Please see below pseudo-code for finding the max-height of a b-tree

1. If tree is empty then return 0
2. Else
     (a) Get the max depth of left subtree recursively  i.e., 
          call maxDepth( tree->left-subtree)
     (a) Get the max depth of right subtree recursively  i.e., 
          call maxDepth( tree->right-subtree)
     (c) Get the max of max depths of left and right 
          subtrees and add 1 to it for the current node.
         max_depth = max(max dept of left subtree,  
                             max depth of right subtree) 
                             + 1
     (d) Return max_depth

My guess is that this is post-order traversal.

Because we are calculating the height of the left tree and then the right tree and in the end, we find the max(left_tree_height, right_tree_height) to figure out the max height of the root node.


This is a depth first recursive binary tree traversal.

Such a traversal may be qualifed as pre-order, in-order, or post-order if you do some specific action on each node, before the first recursive call, between the two recursive calls, or after the second recursive call.

Actually, you can have several actions to perform, some in pre-order, some in in-order, and some in post-order.

In your case, you have to collect and combine the information from the two subtrees, and that is necessarily in post-order. But it is just using terminology, which I see as moderately meaningful in this context.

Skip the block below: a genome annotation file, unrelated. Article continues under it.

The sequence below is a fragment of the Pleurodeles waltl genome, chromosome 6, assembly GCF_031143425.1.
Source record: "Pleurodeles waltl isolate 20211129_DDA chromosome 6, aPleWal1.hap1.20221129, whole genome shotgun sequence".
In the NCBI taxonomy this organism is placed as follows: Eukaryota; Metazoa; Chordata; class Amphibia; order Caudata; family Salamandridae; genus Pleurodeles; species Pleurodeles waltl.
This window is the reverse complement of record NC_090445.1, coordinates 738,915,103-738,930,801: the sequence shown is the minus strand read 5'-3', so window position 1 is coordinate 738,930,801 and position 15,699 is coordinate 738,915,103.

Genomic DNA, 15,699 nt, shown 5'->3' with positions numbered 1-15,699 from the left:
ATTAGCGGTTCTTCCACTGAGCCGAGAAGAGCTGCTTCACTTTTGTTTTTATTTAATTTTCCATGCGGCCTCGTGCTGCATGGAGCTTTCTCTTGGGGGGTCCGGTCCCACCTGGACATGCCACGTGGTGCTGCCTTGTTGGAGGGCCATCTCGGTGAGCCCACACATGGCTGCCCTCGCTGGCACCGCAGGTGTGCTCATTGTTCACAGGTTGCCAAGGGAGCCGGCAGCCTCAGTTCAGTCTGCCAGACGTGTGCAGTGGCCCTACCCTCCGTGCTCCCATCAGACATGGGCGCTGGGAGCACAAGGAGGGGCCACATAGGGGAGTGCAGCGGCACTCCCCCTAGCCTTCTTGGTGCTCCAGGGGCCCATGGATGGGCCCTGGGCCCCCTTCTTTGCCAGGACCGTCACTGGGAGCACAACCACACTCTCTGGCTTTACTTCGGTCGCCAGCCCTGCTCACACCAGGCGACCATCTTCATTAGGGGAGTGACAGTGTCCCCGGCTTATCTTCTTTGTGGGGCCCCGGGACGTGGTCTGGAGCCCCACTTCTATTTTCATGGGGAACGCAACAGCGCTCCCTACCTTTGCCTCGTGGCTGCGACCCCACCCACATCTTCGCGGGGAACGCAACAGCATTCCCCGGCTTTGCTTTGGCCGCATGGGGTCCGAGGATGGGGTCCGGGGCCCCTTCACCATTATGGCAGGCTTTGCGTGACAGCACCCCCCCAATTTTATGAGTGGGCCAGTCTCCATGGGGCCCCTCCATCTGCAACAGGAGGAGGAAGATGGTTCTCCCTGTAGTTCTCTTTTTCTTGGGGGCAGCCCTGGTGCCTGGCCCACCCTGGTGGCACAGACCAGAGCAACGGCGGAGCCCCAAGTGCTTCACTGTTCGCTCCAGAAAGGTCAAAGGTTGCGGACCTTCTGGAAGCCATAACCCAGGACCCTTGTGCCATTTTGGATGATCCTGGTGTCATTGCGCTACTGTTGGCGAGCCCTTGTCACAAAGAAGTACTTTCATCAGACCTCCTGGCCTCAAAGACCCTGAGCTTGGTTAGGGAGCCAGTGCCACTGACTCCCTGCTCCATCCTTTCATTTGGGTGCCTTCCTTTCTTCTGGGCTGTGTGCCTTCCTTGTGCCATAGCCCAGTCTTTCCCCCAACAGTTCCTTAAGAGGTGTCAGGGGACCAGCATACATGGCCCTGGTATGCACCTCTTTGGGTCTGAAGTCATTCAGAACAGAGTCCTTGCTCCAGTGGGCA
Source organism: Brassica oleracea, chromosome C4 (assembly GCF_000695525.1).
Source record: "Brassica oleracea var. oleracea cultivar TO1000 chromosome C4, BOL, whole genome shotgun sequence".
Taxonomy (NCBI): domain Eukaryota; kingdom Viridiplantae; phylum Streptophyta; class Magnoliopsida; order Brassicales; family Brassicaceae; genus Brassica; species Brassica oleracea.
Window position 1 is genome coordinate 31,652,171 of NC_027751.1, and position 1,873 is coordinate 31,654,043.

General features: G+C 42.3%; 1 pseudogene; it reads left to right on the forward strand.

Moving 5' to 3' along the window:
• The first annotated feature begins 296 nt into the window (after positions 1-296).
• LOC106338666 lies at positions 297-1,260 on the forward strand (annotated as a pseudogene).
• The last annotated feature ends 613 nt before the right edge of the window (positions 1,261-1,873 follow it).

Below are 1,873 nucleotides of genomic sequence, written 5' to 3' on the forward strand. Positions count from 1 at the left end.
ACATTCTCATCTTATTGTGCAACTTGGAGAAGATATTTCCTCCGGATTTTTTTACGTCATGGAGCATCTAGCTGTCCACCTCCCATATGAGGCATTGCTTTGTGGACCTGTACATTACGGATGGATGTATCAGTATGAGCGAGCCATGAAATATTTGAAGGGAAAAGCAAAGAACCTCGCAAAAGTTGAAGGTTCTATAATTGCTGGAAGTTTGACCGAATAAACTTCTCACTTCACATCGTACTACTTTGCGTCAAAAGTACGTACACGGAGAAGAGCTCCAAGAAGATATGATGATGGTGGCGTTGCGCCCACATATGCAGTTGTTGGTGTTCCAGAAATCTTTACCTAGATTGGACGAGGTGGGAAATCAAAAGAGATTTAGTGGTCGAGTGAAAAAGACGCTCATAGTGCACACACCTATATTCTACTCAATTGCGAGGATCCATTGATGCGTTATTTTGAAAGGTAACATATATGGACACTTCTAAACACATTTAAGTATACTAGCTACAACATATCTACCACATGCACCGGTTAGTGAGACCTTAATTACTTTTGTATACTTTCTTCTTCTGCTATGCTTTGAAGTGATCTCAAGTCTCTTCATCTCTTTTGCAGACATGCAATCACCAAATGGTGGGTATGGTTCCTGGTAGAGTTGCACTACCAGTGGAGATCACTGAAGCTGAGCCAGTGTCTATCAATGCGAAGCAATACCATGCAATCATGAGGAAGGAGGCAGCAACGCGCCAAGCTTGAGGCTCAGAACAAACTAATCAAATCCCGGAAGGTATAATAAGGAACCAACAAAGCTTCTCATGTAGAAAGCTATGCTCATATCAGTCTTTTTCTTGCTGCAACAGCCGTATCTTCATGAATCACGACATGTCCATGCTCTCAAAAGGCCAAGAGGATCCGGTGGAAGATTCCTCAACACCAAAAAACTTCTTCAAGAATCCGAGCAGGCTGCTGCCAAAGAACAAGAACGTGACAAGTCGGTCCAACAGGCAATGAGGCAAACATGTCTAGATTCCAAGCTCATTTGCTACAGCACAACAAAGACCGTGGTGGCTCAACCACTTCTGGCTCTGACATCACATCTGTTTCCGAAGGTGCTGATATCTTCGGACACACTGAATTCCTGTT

These concept often suppose an order of the daughters of a node, but this is largely irrelevant here. You can process your subtrees in any order, left first or right first. I guess that is also why I am a bit reluctant to make this postorder distinction. The pre-order, in-order, post-order distinction assumes you are exploring depth first from left to right.

They also correspond to distinct linear notations for representing binary trees, where nodes are labeled differently from leaves: prefix, infix and postfix.

  • $\begingroup$ Good points all. As an additional note, the distinction between the orders (up to order of the children) can be important when you do things like annotating parse trees in a compiler; some concepts flow top-down (--> pre-order), other things bottom-up (--> post-order). $\endgroup$ – Raphael Jun 19 '15 at 11:12

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